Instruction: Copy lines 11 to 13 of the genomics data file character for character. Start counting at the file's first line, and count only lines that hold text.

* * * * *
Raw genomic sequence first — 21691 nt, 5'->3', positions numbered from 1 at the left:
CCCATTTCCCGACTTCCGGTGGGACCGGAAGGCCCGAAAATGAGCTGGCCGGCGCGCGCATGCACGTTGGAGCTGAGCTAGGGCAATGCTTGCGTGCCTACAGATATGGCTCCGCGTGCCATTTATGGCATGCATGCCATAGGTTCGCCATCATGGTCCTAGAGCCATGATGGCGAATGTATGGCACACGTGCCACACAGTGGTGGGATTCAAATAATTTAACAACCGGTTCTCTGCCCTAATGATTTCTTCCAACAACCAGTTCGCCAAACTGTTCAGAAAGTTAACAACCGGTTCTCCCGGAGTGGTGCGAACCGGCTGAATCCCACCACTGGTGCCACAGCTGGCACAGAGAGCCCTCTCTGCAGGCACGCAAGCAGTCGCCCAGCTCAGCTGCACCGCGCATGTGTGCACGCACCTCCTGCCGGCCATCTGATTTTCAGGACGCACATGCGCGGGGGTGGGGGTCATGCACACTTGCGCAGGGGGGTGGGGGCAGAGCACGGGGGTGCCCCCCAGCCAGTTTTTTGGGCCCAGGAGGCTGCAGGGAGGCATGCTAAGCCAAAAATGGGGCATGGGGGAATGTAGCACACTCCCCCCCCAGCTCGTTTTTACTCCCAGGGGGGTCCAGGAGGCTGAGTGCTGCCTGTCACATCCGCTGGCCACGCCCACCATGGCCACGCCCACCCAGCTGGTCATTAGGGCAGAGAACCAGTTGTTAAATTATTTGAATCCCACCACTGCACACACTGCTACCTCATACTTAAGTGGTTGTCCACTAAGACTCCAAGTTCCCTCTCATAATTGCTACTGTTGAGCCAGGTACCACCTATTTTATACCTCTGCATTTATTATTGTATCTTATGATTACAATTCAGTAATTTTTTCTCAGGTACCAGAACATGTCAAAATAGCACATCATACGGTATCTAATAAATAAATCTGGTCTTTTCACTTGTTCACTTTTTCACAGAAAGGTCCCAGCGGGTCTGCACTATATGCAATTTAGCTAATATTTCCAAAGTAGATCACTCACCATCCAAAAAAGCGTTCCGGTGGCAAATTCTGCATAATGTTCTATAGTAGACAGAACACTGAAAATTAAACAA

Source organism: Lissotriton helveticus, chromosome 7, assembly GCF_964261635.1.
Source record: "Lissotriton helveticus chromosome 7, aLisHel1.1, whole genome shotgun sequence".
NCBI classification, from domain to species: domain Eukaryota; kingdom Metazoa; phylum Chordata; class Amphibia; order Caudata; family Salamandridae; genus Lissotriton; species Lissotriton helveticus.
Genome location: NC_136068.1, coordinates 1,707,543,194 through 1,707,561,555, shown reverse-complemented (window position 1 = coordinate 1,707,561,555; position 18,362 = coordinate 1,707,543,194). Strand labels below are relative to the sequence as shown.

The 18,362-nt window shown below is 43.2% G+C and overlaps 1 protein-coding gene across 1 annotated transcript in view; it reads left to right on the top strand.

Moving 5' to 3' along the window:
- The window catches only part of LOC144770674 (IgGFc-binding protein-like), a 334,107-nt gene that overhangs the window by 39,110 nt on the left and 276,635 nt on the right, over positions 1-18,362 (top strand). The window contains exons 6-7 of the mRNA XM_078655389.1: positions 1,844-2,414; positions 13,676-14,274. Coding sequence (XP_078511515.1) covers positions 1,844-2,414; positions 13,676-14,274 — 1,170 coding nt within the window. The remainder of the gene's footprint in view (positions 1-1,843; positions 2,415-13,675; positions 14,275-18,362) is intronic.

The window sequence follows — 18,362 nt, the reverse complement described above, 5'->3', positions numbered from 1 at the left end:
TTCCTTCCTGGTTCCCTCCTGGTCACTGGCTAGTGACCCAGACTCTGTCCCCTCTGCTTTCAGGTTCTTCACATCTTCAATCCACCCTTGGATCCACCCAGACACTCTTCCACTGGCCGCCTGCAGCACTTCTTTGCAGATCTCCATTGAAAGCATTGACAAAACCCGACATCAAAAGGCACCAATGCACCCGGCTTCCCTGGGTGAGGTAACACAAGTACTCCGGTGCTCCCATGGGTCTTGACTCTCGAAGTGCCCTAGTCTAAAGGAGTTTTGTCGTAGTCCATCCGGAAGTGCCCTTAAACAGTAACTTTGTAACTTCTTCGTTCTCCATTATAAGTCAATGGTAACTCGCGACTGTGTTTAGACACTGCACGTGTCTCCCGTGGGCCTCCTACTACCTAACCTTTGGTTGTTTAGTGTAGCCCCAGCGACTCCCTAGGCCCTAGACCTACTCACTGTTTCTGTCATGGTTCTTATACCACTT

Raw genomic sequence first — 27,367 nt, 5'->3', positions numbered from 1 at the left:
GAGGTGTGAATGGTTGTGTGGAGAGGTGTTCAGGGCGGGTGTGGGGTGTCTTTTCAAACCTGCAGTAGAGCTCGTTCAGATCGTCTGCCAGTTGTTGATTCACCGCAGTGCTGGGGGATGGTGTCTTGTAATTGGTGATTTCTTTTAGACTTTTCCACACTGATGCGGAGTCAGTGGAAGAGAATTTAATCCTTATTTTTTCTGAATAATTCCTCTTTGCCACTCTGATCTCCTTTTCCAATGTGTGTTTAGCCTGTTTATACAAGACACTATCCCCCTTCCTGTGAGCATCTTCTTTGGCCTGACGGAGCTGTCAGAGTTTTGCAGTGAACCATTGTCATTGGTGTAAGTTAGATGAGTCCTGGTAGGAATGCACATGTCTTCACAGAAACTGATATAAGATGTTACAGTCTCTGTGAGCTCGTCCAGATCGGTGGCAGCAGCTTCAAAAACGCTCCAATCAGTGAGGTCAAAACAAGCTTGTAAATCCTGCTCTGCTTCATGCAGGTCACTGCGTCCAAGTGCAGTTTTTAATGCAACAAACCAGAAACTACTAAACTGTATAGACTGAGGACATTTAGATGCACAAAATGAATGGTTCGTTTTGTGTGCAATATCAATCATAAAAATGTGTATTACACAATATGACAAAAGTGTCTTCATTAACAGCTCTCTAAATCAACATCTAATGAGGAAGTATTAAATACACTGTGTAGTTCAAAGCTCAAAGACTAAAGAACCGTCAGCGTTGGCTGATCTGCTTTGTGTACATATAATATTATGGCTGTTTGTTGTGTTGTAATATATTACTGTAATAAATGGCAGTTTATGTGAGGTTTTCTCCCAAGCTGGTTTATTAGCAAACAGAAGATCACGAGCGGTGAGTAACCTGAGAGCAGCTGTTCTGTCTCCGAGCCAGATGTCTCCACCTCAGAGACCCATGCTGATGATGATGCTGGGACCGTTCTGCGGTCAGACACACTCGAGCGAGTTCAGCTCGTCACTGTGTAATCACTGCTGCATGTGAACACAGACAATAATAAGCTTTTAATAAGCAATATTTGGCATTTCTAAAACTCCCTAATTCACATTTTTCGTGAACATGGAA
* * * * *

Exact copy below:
TTCCTTCCTGGTTCCCTCCTGGTCACTGGCTAGTGACCCAGACTCTGTCCCCTCTGCTTTCAGGTTCTTCACATCTTCAATCCACCCTTGGATCCACCCAGACACTCTTCCACTGGCCGCCTGCAGCACTTCTTTGCAGATCTCCATTGAAAGCATTGACAAAACCCGACATCAAAAGGCACCAATGCACCCGGCTTCCCTGGGTGAGGTAACACAAGTACTCCGGTGCTCCCATGGGTCTTGACTCTCGAAGTGCCCTAGTCTAAAGGAGTTTTGTCGTAGTCCATCCGGAAGTGCCCTTAAACAGTAACTTTGTAACTTCTTCGTTCTCCATTATAAGTCAATGGTAACTCGCGACTGTGTTTAGACACTGCACGTGTCTCCCGTGGGCCTCCTACTACCTAACCTTTGGTTGTTTAGTGTAGCCCCAGCGACTCCCTAGGCCCTAGACCTACTCACTGTTTCTGTCATGGTTCTTATACCACTT

Raw genomic sequence first — 27,367 nt, 5'->3', positions numbered from 1 at the left:
GAGGTGTGAATGGTTGTGTGGAGAGGTGTTCAGGGCGGGTGTGGGGTGTCTTTTCAAACCTGCAGTAGAGCTCGTTCAGATCGTCTGCCAGTTGTTGATTCACCGCAGTGCTGGGGGATGGTGTCTTGTAATTGGTGATTTCTTTTAGACTTTTCCACACTGATGCGGAGTCAGTGGAAGAGAATTTAATCCTTATTTTTTCTGAATAATTCCTCTTTGCCACTCTGATCTCCTTTTCCAATGTGTGTTTAGCCTGTTTATACAAGACACTATCCCCCTTCCTGTGAGCATCTTCTTTGGCCTGACGGAGCTGTCAGAGTTTTGCAGTGAACCATTGTCATTGGTGTAAGTTAGATGAGTCCTGGTAGGAATGCACATGTCTTCACAGAAACTGATATAAGATGTTACAGTCTCTGTGAGCTCGTCCAGATCGGTGGCAGCAGCTTCAAAAACGCTCCAATCAGTGAGGTCAAAACAAGCTTGTAAATCCTGCTCTGCTTCATGCAGGTCACTGCGTCCAAGTGCAGTTTTTAATGCAACAAACCAGAAACTACTAAACTGTATAGACTGAGGACATTTAGATGCACAAAATGAATGGTTCGTTTTGTGTGCAATATCAATCATAAAAATGTGTATTACACAATATGACAAAAGTGTCTTCATTAACAGCTCTCTAAATCAACATCTAATGAGGAAGTATTAAATACACTGTGTAGTTCAAAGCTCAAAGACTAAAGAACCGTCAGCGTTGGCTGATCTGCTTTGTGTACATATAATATTATGGCTGTTTGTTGTGTTGTAATATATTACTGTAATAAATGGCAGTTTATGTGAGGTTTTCTCCCAAGCTGGTTTATTAGCAAACAGAAGATCACGAGCGGTGAGTAACCTGAGAGCAGCTGTTCTGTCTCCGAGCCAGATGTCTCCACCTCAGAGACCCATGCTGATGATGATGCTGGGACCGTTCTGCGGTCAGACACACTCGAGCGAGTTCAGCTCGTCACTGTGTAATCACTGCTGCATGTGAACACAGACAATAATAAGCTTTTAATAAGCAATATTTGGCATTTCTAAAACTCCCTAATTCACATTTTTCGTGAACATGGAA